Now that Mitchell Trubisky has lost his job, Chicago Bears general manager Ryan Pace shouldn’t be far behind.
There is nothing more important for a general manager than finding, and developing, a franchise quarterback. It is the difference between a team being a playoff contender and having one of the first picks in the draft. It is the one decision that can either ensure a franchise’s stability for a decade-plus or set it off on a never-ending cascade of futility and frustration.
And on this, the one move he could not afford to get wrong, Pace has failed. Spectacularly.
Bears coach Matt Nagy’s announcement Monday that Nick Foles will be Chicago’s quarterback going forward was as obvious as it was overdue. While a certainty of every training camp was Pace raving about Trubisky’s improvement, the fourth-year quarterback has shown little in games to give anyone confidence he will ever be the difference-maker the Bears drafted him to be.
Trubisky is still overthrowing his receivers. His footwork is still sloppy. He is still telegraphing his throws. He still can’t adjust to defenses.
While Nagy went out of his way to praise Trubisky’s professionalism and maturity, he made one damning statement that spoke volumes. Asked about Trubisky missing Anthony Miller at the end of the second quarter Sunday for what certainly would have been a touchdown, Nagy said, “You’ve got to complete that ball.”
“When you’re in those situations and a defense presents a certain look to you,” Nagy said, “you have to capitalize.”
Trubisky didn’t. And there’s nothing to indicate he’ll ever be able to. Not on a consistent basis, at least.
In fairness to Trubisky, he never should have been put in this situation. He had started all of 13 games at North Carolina when he entered the 2017 draft, nowhere near enough of a body of work to justify Pace trading up a spot to make him the No. 2 pick.
The selection was even more foolish considering Pace bypassed Deshaun Watson, who had just led Clemson to the national title, and Patrick Mahomes, who had put up gaudy numbers at Texas Tech, because he was so enamored of Trubisky’s potential.
As every Bears fan can tell you, Mahomes is now a Super Bowl champion while Watson has been impressive enough to earn a four-year, $160 million extension that makes him the NFL’s second-highest paid player behind Mahomes.
Trubisky needed the NFL equivalent of a redshirt year as a rookie and a quarterback guru to mentor him. Instead, Pace entrusted his prized possession to then-head coach John Fox, who was both defensive-minded and a lame duck. Fox, in turn, put Trubisky in the hands of offensive coordinator Dowell Loggains, whose previous claim to fame was encouraging the Cleveland Browns to draft Johnny Manziel and then enabling their version of the Punky QB.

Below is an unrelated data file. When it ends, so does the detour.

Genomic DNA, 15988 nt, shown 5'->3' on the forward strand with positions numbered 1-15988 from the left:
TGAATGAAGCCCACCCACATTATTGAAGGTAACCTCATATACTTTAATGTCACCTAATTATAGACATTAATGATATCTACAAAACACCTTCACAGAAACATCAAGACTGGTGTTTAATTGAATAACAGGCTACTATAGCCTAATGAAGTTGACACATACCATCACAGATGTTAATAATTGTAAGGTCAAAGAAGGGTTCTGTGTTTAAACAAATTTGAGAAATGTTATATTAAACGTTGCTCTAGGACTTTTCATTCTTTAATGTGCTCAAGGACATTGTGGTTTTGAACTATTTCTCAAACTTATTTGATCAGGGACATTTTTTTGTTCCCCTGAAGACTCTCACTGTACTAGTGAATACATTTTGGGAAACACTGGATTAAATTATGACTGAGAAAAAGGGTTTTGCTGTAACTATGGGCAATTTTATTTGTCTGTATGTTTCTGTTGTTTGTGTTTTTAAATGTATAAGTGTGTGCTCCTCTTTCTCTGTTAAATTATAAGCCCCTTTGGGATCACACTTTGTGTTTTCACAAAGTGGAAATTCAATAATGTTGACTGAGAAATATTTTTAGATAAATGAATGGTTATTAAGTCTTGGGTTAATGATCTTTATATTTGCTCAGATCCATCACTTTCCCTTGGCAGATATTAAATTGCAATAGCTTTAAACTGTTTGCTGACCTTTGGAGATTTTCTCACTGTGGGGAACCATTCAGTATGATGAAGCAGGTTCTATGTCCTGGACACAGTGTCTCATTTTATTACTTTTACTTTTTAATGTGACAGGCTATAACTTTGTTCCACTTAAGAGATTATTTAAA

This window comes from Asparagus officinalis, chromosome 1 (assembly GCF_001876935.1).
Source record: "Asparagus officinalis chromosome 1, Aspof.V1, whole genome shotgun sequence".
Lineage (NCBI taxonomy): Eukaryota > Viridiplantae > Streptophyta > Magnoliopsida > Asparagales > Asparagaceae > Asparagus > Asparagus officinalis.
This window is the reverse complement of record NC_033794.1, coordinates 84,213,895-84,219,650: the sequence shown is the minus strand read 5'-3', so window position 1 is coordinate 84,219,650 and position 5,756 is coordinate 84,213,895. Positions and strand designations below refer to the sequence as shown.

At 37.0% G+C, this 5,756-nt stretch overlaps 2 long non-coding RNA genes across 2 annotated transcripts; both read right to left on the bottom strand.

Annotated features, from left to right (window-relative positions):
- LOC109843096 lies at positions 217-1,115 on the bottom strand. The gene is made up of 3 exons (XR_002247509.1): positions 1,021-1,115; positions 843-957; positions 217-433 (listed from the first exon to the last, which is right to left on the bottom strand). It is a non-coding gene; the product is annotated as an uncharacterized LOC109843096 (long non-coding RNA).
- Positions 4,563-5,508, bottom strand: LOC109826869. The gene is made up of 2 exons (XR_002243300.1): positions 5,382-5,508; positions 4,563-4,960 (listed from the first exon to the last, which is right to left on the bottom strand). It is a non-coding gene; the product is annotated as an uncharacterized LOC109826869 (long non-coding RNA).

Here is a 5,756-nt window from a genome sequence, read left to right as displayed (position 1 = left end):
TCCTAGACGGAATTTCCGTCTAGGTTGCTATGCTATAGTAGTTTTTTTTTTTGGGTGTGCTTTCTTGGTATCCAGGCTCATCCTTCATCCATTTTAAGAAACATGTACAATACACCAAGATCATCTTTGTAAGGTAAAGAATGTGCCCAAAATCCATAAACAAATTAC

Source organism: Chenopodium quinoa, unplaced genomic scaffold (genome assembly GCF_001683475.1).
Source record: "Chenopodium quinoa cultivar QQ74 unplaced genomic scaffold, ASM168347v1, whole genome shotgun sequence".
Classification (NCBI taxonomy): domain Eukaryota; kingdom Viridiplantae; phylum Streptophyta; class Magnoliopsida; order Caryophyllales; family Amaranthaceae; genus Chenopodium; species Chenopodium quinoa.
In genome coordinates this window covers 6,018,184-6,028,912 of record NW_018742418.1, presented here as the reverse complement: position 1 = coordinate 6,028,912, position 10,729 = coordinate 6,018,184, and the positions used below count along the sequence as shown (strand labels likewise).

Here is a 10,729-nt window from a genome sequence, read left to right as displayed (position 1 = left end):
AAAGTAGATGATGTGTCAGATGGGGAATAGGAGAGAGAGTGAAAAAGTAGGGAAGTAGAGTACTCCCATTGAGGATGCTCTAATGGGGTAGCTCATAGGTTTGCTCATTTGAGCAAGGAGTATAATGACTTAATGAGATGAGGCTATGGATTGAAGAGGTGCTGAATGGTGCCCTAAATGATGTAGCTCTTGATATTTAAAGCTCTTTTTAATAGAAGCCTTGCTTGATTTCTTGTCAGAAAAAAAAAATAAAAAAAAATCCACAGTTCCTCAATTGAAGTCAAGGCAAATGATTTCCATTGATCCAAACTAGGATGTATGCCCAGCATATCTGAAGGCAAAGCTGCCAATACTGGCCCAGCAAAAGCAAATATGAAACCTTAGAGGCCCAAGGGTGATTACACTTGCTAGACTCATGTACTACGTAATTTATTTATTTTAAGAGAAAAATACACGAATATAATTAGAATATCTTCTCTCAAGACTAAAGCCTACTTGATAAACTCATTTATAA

Maybe if the Bears had had a reliable veteran, Trubisky would have had a chance. But Pace didn’t go out and get one, having already thrown a considerable sum of money at Mike Glennon. That, predictably, was a debacle, and Trubisky was forced into the starter’s role a month into his rookie season.
By the time Pace brought in Nagy, an Andy Reid protégé, Trubisky’s bad habits were ingrained.
How many times during training camp have Nagy or Pace insisted this season was going to be different, that Trubisky had made real strides toward becoming an elite quarterback, only to have him revert to form when it mattered? The losses and boos at Soldier Field are a far more accurate assessment of his development.
And please don’t argue that the Bears are 3-0. It’s as inflated a record as they come, with their opponents a combined 1-8 and the Bears needing furious finishes to beat the hapless Lions and Falcons.
Pace does get credit for bringing Khalil Mack to Chicago and building a ferocious defense that carried the Bears to the NFC North title in 2018. But he’s now squandered that, too. The defense is starting to show signs of age, and it is routinely asked to do too much.
About the only thing Pace has done right with Trubisky is not saddling the team with an extension of his rookie deal. The Bears can cut ties when the season is done, their wounded pride the only lasting cost.
But it also means Chicago is starting over. Again.
Trubisky might be a bust, but Pace hasn’t done much better. It’s time to move on from him, too.